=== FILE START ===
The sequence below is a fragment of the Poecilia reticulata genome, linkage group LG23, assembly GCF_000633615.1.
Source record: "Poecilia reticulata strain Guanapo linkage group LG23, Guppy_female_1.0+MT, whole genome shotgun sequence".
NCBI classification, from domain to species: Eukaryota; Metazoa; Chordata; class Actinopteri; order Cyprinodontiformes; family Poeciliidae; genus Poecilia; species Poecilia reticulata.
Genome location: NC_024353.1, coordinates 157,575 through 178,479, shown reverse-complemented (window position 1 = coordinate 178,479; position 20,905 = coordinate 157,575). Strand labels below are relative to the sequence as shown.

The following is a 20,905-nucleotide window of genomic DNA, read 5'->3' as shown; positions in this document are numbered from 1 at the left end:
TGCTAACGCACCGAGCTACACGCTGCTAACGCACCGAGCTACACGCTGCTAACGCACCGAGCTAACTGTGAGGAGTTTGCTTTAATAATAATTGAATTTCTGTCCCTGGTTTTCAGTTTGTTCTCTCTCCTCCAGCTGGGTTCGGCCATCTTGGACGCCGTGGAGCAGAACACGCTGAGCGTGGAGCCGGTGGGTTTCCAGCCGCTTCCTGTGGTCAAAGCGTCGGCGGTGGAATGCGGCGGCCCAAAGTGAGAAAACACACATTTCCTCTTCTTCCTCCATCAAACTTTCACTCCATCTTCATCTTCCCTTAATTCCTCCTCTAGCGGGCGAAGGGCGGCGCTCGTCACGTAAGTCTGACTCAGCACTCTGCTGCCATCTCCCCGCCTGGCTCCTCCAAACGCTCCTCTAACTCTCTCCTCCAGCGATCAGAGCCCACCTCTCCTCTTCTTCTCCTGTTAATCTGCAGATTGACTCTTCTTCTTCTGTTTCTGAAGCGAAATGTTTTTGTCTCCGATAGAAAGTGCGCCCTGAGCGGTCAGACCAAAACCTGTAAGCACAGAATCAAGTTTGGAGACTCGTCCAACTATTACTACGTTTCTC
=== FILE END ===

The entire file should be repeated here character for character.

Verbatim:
The sequence below is a fragment of the Poecilia reticulata genome, linkage group LG23, assembly GCF_000633615.1.
Source record: "Poecilia reticulata strain Guanapo linkage group LG23, Guppy_female_1.0+MT, whole genome shotgun sequence".
NCBI classification, from domain to species: Eukaryota; Metazoa; Chordata; class Actinopteri; order Cyprinodontiformes; family Poeciliidae; genus Poecilia; species Poecilia reticulata.
Genome location: NC_024353.1, coordinates 157,575 through 178,479, shown reverse-complemented (window position 1 = coordinate 178,479; position 20,905 = coordinate 157,575). Strand labels below are relative to the sequence as shown.

The following is a 20,905-nucleotide window of genomic DNA, read 5'->3' as shown; positions in this document are numbered from 1 at the left end:
TGCTAACGCACCGAGCTACACGCTGCTAACGCACCGAGCTACACGCTGCTAACGCACCGAGCTAACTGTGAGGAGTTTGCTTTAATAATAATTGAATTTCTGTCCCTGGTTTTCAGTTTGTTCTCTCTCCTCCAGCTGGGTTCGGCCATCTTGGACGCCGTGGAGCAGAACACGCTGAGCGTGGAGCCGGTGGGTTTCCAGCCGCTTCCTGTGGTCAAAGCGTCGGCGGTGGAATGCGGCGGCCCAAAGTGAGAAAACACACATTTCCTCTTCTTCCTCCATCAAACTTTCACTCCATCTTCATCTTCCCTTAATTCCTCCTCTAGCGGGCGAAGGGCGGCGCTCGTCACGTAAGTCTGACTCAGCACTCTGCTGCCATCTCCCCGCCTGGCTCCTCCAAACGCTCCTCTAACTCTCTCCTCCAGCGATCAGAGCCCACCTCTCCTCTTCTTCTCCTGTTAATCTGCAGATTGACTCTTCTTCTTCTGTTTCTGAAGCGAAATGTTTTTGTCTCCGATAGAAAGTGCGCCCTGAGCGGTCAGACCAAAACCTGTAAGCACAGAATCAAGTTTGGAGACTCGTCCAACTATTACTACGTTTCTC